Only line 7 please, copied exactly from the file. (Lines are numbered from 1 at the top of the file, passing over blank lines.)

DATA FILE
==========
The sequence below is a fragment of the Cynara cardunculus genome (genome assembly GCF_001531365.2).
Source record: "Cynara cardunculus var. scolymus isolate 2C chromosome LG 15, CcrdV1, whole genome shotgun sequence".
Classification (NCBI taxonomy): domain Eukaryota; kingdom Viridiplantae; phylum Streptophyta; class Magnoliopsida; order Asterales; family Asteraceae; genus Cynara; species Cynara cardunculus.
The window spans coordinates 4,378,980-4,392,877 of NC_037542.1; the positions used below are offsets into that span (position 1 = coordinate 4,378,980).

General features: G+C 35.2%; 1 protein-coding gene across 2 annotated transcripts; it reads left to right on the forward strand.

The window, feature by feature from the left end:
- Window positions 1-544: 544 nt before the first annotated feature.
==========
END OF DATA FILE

- Window positions 1-544: 544 nt before the first annotated feature.